Tesla shows a prototype of its ventilator made from EV parts

We may not be far from being able to say Tesla saved people from the COVID-19.

The governments worldwide have called on automakers and aerospace companies to help acquire or manufacture ventilators and other medical equipment amid the growing number of infections by the coronavirus. In response to a call from the US government, Tesla’s innovative automobile engineers have recently introduced a breathing machine made primarily using car parts to help hospitals treating patients with COVID-19.

And now, the group of engineers shared a video on Tesla’s YouTube channel, explaining its first ventilator, how it works and what it’s made up of, which mostly includes electric vehicle parts.

According to Tesla, the company wants to use familiar, reliable, and readily available materials to produce devices to cure patients. Genuine ventilator spare parts are in short supply, and therefore Tesla does not want to compete with medical device manufacturers.

In the video, the team presents some of its prototypes, as well as a whiteboard of the diagrams, highlighting the number of stages in their design using Tesla vehicle parts. It shows, the breathing machine uses the Tesla Model 3 dashboard screen as a monitor to check a patient’s breathing patterns.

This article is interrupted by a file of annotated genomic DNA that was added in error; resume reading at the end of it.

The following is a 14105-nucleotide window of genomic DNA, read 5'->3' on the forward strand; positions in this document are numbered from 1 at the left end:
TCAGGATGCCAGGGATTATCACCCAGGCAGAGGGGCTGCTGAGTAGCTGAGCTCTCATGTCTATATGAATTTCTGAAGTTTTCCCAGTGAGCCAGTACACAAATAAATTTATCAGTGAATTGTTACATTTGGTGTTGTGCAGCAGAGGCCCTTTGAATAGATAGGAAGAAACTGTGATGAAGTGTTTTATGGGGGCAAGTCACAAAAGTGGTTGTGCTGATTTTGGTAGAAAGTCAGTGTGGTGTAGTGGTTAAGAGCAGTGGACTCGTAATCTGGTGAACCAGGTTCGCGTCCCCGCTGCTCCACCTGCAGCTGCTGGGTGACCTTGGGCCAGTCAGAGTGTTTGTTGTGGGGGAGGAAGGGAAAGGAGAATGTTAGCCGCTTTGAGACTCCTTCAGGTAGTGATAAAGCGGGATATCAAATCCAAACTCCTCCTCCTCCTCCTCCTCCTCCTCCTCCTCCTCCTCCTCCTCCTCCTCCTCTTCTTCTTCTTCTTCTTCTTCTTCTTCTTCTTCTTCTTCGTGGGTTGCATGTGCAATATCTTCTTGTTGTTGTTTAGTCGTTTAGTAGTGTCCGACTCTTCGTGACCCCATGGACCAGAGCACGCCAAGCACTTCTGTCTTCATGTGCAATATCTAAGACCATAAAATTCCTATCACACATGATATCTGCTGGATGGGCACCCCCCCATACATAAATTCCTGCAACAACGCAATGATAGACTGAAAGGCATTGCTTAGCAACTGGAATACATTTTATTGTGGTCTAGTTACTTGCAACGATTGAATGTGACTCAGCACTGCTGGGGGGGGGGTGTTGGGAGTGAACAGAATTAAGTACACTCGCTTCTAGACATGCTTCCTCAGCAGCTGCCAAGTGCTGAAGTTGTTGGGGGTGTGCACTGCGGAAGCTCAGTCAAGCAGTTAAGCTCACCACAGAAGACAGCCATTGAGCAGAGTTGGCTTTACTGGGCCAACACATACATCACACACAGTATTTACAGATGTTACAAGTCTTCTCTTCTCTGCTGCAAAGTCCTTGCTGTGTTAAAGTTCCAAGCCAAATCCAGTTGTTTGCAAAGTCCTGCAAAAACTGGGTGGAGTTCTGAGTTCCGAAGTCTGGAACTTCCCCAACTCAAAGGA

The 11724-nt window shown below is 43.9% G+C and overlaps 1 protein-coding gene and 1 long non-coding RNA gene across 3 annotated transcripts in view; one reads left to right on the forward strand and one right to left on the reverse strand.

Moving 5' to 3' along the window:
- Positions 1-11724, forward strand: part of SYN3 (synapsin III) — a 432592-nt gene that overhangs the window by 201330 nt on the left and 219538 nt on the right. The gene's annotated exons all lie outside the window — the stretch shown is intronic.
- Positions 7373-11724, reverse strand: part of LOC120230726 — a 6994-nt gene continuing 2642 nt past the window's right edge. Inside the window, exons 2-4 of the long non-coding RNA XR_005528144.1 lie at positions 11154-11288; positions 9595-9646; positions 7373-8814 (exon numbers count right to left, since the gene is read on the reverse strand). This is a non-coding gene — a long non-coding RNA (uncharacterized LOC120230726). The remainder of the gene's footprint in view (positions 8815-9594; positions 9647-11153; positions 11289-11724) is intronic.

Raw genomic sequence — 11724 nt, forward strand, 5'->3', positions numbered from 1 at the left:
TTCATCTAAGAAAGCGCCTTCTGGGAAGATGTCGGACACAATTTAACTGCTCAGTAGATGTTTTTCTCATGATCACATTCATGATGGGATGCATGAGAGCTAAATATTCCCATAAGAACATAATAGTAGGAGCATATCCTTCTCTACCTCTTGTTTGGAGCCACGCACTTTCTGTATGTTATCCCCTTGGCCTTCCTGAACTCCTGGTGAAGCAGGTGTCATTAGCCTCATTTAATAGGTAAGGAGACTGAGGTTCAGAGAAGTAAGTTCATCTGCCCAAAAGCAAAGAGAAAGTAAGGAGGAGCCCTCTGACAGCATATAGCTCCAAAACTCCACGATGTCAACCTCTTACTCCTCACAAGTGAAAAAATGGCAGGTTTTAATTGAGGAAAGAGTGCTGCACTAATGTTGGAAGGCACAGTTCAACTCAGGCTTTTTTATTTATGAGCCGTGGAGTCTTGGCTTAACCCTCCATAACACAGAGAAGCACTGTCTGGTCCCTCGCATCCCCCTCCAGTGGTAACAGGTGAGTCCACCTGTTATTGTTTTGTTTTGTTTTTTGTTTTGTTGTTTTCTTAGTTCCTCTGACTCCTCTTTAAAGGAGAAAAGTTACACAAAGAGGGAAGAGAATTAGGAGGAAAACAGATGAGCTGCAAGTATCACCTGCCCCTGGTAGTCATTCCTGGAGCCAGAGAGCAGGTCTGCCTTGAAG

Tesla Ventilator

The engineer demonstrated, in real-time, how the ECG-type graphics on the Model 3 monitor would fluctuate to indicate disturbances in the oxygen flow. The system also uses the Model 3 infotainment computer to give the user more ways to manipulate the fan’s function. In addition, the airflow is routed through the same mixing chambers as those seen on Tesla vehicles, then monitored by the same sensors as well.

Like most Tesla prototypes, it’s not really pretty at the moment, but it’s effective. Also, it’s hard to say when a prototype will start testing in the real world, but, depending on what’s in the video, the basic functions are already in place. Besides, the product needs to be certified safe by the Food and Drug Administration (FDA) before it can be delivered to hospitals.

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